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Perfumed Drinks: Victorian Refreshments

I’ve always thought that the industrious Victorian and Edwardian entrepreneurs were both earnest and slightly naive in the best sense.

Botanical drinks are a good example of this kind of ventures, where at some point someone got the idea mass produce the drinks of their childhood and turn them in to a highly profitable business.

Some of these all time favourite British refreshments are carbonated whilst others are highly concentrated juices and flower based cordials and presses.

Carbonated and or brewed:

  • Cream Soda
  • Cloudy Victorian Lemonade
  • Ginger Beer
  • Rose Lemonade
  • Pressés. Fruit and herbal drinks lightly carbonated

Fruit based:

  • High Juice
  • Squash. Fruit concentrates, usually from apples, oranges, strawberries, black currants and raspberries
  • Barley and fruit concentrates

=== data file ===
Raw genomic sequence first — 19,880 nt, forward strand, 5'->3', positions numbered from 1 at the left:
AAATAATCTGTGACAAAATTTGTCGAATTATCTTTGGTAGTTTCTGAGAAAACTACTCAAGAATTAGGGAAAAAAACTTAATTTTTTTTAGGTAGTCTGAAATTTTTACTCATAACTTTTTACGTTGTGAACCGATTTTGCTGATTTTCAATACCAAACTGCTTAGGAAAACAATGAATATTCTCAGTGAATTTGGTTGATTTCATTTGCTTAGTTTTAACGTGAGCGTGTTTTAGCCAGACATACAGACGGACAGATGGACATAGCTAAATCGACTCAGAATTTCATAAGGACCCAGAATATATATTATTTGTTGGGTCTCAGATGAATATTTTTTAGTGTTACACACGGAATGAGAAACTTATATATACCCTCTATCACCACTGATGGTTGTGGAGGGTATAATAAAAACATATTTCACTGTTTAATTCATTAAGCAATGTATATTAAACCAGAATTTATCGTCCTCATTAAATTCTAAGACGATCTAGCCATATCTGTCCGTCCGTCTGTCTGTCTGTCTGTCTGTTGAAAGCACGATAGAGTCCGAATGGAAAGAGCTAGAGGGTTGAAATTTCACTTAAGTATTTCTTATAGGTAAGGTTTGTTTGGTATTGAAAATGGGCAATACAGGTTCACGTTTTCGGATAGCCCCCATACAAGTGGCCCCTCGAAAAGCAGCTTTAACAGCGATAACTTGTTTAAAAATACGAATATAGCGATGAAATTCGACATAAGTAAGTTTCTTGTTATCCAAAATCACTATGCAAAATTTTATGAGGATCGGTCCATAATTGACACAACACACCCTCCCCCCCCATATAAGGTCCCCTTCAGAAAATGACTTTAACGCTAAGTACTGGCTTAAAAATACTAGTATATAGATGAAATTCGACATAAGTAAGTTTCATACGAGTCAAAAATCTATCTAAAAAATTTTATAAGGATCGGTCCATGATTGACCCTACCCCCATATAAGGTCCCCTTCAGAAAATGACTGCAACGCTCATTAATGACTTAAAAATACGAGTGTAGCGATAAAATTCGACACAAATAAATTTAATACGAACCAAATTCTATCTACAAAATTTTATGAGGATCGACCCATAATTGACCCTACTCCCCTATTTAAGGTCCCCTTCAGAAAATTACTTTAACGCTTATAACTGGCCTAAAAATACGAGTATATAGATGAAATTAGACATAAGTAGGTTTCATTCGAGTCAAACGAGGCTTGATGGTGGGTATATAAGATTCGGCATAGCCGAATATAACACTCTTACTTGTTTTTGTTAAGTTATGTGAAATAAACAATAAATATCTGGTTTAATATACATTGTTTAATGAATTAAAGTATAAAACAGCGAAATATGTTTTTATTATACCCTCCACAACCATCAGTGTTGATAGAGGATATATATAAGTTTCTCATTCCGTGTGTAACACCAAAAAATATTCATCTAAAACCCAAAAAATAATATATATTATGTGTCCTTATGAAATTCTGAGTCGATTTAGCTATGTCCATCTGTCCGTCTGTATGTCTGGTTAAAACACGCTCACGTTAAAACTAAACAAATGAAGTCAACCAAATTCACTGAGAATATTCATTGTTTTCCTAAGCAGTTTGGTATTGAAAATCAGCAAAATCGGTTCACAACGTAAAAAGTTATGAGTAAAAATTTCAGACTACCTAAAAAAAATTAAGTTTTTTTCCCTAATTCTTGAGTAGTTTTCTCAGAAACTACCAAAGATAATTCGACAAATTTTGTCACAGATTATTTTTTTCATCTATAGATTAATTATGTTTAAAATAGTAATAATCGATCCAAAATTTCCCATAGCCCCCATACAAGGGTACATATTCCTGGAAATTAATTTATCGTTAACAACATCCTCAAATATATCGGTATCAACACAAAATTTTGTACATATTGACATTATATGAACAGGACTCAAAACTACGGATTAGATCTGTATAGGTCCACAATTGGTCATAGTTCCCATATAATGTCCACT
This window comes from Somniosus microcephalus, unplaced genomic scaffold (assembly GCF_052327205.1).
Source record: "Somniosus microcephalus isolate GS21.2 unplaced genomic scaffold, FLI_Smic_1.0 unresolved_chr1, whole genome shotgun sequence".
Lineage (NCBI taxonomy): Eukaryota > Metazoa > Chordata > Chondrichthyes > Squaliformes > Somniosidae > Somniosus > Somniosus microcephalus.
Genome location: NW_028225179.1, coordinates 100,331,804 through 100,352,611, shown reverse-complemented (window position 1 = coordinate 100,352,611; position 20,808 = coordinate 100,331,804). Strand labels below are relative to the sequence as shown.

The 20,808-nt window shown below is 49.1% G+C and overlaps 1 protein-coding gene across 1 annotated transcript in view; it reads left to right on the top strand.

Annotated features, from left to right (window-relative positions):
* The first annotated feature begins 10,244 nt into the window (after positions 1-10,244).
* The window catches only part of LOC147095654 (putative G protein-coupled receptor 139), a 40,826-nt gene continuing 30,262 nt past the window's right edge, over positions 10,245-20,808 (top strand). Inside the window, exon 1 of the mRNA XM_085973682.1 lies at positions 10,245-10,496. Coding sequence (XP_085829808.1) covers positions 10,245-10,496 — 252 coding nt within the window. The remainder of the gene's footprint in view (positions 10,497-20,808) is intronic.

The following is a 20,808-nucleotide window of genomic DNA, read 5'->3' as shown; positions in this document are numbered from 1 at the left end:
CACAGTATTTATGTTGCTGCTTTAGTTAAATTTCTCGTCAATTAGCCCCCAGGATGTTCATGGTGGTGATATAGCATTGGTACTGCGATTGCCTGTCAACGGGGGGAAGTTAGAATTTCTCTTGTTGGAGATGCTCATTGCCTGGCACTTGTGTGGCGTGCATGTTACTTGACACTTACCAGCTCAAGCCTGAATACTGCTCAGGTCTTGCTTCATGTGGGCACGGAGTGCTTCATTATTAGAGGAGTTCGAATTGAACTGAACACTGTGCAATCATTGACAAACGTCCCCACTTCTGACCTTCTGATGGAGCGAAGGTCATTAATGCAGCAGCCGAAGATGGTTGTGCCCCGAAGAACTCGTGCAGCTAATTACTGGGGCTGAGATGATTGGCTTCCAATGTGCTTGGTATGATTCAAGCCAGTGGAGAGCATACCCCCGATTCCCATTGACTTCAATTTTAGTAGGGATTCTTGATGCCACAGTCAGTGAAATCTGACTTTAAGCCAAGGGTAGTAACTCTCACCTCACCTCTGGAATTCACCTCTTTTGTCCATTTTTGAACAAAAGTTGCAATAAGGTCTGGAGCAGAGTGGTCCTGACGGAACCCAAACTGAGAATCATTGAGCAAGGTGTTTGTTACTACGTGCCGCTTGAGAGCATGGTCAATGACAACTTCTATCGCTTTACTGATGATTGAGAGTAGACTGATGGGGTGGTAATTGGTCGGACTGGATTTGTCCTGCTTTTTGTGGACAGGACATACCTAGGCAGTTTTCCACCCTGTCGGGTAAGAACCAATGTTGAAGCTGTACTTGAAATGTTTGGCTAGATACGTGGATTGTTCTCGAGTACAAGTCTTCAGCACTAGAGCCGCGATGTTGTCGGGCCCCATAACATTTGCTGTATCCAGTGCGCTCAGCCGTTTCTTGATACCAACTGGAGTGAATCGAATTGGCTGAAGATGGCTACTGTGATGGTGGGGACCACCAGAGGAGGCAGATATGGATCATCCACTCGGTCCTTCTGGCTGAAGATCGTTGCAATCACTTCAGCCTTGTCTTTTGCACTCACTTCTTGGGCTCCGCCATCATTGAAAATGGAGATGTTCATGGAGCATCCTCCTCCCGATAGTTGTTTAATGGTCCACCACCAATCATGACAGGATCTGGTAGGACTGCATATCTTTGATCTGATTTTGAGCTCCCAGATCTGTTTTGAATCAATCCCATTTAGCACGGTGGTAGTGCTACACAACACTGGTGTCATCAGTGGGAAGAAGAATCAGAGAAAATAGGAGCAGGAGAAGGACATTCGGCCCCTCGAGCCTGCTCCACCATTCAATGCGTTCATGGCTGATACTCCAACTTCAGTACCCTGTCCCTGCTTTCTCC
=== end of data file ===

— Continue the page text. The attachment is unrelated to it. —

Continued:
• Cordials. Typically made with elderflower, pomegranate, lime, ginger and berries

This is one of the Victorian “Clever Cards” that Fentimans has recently launched to promote its drinks.


The inflorescence of the Sambucus, also called elder belongs to the honeysuckle family , it’s a perennial plant and grows into small trees and shrubs.

The fragrant white little flowers of the Sambucus, popularly known as elderflower  The word ‘Elder’ comes from the Anglo-Saxon word aeld.

It is used to flavour sweets, marshmallows, cakes. Syrups are also used to elaborate liqueurs, wine and champagne.

Here’s a recipe for a great Victorian cocktail. For each glass you will need:  

  • 2 ice cubes
  • 3 tbsp elderflower cordial
  • juice of ½ lime
  • top with ginger beer
  • garnish with peppermint leaves
  • add a shot of gin or vodka

Shake and serve.


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